But other parts of the film illustrate a much darker side of the drag queen that her fans have yet to see. In one section of the film, Mattel details being abused by her stepfather, to the point where she had to go live with her grandparents to get away from him.

“There's a reason I never bring that stuff up, it's because I don't like talking about it… I don't identify with the storyline that, ‘I wear wigs because bad things happened to me,’” she says. “I was so comfortable [with Nick Zieg-Owens] that I didn't think about it.”

One storyline throughout the film that will shock fans tracks the deteriorating friendship between Mattel and her co-star, Katya. What initially starts with the two friends laughing and joking together, as fans are used to seeing, quickly devolves into a bitter falling out, with scenes showing the co-star walking off the set of their Viceland show and sending hurtful, angry messages to Mattel about her performance on All Stars 3.

While the two ultimately patched up their relationship -- Katya sought treatment for her drug abuse, and the two became friends again shortly afterward -- Mattel is still visibly uncomfortable talking about what happened to their relationship. “Imagine the worst fallout you've ever had with a friend being filmed and shown in front of thousands of people,” she says.

But the star says that she wanted the film to be honest, and to exclude her volatile relationship with Katya would have been the antithesis of what she wanted to accomplish. “We watched it together, and Brian [McCook, Katya’s birth name] and I were obviously very uncomfortable. But we were also like ,‘That is how it was, though,’” she says. “At no point in this film do I think it's gratuitous or exploitative, and that was extremely important to me.”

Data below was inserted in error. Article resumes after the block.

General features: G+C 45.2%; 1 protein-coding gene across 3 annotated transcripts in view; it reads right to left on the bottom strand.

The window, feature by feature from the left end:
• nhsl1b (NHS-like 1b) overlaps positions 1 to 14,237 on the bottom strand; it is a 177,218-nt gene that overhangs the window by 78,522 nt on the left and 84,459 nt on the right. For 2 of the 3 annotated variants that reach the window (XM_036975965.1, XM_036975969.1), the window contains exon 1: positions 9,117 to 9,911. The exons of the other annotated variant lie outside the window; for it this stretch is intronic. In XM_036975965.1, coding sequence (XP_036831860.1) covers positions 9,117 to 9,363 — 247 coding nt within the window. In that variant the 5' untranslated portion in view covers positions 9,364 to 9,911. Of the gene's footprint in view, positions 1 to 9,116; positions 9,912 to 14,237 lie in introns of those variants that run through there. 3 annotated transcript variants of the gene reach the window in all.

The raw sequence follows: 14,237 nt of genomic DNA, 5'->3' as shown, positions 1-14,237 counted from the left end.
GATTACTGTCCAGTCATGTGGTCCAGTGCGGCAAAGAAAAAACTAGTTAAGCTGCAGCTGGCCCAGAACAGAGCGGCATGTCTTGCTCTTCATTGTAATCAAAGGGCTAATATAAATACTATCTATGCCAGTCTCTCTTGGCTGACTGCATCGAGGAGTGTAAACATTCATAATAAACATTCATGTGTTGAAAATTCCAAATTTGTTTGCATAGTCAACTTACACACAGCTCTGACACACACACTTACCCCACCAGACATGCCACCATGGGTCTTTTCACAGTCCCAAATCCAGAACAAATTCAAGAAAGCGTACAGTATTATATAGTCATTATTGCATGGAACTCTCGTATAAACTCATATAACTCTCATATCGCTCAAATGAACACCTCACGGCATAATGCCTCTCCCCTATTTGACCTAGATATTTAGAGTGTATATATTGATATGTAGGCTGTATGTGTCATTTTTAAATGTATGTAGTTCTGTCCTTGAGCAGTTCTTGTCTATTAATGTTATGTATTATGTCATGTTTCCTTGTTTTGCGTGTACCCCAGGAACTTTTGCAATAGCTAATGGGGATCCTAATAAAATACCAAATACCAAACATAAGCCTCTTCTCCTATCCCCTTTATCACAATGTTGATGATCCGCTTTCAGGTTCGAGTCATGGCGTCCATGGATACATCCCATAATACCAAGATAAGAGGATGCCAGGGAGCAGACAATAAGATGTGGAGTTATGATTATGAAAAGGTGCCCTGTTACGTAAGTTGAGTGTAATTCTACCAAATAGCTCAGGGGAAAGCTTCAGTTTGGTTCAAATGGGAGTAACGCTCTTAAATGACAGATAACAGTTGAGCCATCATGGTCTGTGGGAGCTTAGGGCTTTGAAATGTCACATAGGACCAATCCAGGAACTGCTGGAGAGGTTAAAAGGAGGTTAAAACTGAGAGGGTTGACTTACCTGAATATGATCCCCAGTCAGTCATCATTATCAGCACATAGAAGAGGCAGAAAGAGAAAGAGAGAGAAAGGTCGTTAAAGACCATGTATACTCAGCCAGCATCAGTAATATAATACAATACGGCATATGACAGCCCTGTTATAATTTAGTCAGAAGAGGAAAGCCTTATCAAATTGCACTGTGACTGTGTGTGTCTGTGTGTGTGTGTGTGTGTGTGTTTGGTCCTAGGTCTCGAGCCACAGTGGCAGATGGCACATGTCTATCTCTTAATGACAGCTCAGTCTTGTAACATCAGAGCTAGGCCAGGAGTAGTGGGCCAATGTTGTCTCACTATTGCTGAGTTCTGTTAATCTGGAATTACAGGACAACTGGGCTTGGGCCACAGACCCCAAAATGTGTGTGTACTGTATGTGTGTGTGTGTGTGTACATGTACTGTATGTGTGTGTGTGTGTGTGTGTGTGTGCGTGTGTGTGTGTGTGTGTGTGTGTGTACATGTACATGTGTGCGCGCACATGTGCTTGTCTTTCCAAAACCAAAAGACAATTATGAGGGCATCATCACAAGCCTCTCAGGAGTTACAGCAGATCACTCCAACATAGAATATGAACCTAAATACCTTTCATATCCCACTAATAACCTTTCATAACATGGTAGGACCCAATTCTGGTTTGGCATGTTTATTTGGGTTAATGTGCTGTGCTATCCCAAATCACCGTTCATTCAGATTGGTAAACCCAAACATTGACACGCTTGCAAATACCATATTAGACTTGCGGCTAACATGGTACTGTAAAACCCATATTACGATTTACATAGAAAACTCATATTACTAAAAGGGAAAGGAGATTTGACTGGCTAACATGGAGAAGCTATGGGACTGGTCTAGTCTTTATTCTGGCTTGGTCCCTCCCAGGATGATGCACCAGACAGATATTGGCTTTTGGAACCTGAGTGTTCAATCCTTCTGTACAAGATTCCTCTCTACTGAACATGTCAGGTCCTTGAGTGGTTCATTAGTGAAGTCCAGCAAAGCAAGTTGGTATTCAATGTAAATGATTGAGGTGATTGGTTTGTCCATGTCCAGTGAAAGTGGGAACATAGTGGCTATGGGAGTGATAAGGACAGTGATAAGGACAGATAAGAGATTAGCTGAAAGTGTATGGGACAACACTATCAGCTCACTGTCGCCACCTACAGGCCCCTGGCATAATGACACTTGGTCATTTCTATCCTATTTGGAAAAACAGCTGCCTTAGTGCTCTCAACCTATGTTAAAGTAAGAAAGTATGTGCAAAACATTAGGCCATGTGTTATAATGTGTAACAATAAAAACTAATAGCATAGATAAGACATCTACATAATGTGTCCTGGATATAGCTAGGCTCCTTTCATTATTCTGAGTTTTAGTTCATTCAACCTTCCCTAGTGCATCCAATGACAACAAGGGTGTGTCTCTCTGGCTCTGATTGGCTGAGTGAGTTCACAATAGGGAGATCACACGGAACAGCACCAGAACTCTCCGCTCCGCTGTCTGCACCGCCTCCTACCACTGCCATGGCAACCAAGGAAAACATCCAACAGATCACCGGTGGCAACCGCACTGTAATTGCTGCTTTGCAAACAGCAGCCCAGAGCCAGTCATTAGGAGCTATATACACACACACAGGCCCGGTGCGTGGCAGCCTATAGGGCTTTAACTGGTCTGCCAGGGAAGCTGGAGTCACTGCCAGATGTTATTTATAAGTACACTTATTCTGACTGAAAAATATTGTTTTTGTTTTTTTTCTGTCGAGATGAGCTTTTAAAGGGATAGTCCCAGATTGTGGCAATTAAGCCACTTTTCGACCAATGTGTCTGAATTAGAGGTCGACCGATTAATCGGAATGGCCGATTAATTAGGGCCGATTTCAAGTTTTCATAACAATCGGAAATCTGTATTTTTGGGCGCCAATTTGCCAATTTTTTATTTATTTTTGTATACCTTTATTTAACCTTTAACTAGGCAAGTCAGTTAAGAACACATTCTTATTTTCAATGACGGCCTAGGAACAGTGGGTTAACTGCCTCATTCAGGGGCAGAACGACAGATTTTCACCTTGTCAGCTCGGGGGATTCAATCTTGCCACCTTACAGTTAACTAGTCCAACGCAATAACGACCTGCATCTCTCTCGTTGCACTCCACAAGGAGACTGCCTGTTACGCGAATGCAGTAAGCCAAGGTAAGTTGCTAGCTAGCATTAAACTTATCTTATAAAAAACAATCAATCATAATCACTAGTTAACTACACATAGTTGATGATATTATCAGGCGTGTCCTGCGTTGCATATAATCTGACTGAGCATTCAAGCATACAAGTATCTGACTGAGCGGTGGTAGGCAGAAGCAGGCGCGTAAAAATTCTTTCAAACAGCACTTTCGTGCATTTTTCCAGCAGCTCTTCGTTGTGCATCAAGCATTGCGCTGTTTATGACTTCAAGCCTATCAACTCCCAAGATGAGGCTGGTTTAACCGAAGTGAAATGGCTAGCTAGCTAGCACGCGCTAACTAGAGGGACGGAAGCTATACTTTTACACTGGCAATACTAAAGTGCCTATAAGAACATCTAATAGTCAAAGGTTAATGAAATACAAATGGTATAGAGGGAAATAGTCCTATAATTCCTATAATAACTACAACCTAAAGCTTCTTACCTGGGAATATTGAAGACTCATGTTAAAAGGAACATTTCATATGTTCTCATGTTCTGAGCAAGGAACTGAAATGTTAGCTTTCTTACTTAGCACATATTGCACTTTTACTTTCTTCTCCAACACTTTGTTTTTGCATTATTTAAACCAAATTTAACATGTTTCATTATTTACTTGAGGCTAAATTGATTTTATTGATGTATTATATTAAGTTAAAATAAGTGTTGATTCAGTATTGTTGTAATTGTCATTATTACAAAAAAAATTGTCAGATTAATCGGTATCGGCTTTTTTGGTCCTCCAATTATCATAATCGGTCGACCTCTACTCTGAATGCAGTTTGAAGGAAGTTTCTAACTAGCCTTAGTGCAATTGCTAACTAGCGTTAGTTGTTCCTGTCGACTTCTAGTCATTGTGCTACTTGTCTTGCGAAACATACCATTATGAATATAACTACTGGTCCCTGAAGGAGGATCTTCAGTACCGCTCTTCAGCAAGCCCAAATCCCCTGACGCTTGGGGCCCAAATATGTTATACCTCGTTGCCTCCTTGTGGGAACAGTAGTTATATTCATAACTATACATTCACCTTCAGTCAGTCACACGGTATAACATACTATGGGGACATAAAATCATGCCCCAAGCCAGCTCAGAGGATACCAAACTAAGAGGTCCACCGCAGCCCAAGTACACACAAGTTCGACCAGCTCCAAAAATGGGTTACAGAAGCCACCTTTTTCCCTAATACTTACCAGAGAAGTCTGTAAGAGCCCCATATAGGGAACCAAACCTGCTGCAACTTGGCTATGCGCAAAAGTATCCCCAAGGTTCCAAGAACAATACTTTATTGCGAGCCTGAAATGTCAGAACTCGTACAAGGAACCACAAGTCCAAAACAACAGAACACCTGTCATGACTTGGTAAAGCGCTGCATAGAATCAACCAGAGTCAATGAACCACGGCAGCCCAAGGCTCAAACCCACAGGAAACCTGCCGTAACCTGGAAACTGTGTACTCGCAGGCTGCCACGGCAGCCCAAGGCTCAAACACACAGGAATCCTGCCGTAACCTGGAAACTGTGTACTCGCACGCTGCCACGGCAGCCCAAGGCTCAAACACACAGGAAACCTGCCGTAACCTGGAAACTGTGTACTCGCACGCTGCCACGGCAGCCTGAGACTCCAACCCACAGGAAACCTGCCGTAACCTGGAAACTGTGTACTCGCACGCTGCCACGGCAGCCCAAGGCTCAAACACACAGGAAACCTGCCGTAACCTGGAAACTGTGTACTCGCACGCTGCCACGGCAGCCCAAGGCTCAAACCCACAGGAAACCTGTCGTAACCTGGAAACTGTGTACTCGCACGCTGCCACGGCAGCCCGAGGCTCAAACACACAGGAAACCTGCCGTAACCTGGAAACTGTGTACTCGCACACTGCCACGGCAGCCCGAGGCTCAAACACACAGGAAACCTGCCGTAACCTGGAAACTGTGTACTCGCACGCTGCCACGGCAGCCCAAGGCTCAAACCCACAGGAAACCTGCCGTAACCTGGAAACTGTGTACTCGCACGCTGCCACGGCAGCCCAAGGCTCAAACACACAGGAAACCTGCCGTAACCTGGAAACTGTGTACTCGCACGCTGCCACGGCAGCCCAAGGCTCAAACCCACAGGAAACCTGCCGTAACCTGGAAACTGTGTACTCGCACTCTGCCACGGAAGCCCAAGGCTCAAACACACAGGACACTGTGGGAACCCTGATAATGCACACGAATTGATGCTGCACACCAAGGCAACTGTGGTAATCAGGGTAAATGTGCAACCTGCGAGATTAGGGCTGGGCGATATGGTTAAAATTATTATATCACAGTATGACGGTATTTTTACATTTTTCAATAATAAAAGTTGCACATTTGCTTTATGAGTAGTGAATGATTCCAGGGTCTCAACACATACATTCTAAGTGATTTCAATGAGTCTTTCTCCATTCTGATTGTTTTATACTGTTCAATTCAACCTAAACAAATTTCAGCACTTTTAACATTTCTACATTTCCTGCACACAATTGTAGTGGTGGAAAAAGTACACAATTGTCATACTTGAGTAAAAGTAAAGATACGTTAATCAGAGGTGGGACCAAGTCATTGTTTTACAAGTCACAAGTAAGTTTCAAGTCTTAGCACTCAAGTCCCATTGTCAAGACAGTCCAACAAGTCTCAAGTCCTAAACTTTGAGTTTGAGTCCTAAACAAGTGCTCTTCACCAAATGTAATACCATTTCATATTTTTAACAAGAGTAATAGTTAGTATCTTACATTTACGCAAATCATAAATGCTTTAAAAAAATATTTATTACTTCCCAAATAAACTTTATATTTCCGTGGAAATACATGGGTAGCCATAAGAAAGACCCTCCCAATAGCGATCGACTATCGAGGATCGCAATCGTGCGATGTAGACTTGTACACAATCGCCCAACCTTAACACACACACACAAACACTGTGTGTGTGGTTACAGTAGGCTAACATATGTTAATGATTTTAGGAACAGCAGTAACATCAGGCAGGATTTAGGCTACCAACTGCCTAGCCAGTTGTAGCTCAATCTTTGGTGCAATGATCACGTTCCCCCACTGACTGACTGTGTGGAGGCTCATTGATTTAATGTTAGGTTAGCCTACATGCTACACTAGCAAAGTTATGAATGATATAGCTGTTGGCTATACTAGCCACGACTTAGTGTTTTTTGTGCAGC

Honesty is one of the most potent throughlines of Mattel’s career -- whether it’s in her music, her comedy, or in the new film, the star draws her audience in by keeping things truthful, even when undercutting matters with silly jokes. “At all times, I am doing something stupid that's motivated by truth,” Mattel says. “That's why it works…  it's always my job to get an audience teetering on the feeling of ‘Should I be laughing or crying at this point?’”

The star accomplished her goal -- during the film's premiere, the audience fluctuated through a vast range of emotions, from crying with laughter to stunned silence. Mattel wouldn’t know, though, since she was busy changing in her hotel room for a performance after the film’s screening. “That’s how famous drag queens are, we get to walk back to our hotel rooms and change, alone,” she jokes.

But even if she had been there, the star says that she still would be jealous of her fans getting to see it for the first time. “I will never see the movie the way they see the movie,” she says. “That's why I will never understand what goes into a fan letter. I'll never get the fan gifts, I will never be in the seat of somebody who knows nothing about me experiencing what I do for the first time. And that’s everything to me.”